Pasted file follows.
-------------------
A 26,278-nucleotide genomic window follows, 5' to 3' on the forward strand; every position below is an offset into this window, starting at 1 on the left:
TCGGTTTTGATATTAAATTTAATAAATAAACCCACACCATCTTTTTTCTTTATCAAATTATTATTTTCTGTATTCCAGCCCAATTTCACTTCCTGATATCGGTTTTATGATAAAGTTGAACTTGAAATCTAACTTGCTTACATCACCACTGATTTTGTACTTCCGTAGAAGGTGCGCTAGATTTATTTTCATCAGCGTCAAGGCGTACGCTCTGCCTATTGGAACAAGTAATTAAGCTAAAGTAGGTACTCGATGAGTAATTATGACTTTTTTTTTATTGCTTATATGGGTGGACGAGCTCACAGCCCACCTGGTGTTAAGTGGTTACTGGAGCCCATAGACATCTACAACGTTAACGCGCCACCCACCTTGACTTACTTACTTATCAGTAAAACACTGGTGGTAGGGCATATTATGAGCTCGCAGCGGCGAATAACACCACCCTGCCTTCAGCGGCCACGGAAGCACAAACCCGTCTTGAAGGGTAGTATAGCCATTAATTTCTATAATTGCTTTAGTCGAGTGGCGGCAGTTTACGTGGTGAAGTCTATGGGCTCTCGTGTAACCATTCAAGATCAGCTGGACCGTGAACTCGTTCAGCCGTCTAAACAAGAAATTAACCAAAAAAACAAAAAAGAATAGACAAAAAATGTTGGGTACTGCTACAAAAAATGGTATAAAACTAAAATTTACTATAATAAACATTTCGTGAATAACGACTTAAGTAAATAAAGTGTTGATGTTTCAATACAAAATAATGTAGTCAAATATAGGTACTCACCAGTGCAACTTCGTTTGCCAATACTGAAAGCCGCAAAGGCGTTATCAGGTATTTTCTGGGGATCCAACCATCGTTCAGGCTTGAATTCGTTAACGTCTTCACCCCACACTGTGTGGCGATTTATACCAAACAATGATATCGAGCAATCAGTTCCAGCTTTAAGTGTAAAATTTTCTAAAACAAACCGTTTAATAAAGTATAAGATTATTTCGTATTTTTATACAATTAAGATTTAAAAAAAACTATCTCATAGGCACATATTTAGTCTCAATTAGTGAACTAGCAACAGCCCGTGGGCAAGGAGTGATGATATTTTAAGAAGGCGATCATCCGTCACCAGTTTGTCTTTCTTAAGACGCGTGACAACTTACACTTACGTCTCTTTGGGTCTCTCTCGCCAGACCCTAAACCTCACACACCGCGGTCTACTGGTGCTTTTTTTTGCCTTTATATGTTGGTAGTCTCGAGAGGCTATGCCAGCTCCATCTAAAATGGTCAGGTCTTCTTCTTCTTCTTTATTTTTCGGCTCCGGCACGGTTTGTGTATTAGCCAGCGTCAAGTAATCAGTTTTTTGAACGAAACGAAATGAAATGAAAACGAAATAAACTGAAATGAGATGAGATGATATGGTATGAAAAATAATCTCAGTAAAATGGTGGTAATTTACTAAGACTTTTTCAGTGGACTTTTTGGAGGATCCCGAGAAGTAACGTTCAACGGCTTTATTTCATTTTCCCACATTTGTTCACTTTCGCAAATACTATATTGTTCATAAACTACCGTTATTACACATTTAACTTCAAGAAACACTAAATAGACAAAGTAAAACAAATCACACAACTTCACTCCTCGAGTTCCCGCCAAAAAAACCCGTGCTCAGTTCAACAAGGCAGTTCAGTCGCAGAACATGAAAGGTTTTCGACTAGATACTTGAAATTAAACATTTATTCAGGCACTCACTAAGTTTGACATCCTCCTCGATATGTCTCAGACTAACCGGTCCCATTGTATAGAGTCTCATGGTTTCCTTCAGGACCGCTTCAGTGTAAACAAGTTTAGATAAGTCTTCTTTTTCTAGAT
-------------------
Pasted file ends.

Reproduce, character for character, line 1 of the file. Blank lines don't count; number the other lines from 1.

A 26,278-nucleotide genomic window follows, 5' to 3' on the forward strand; every position below is an offset into this window, starting at 1 on the left: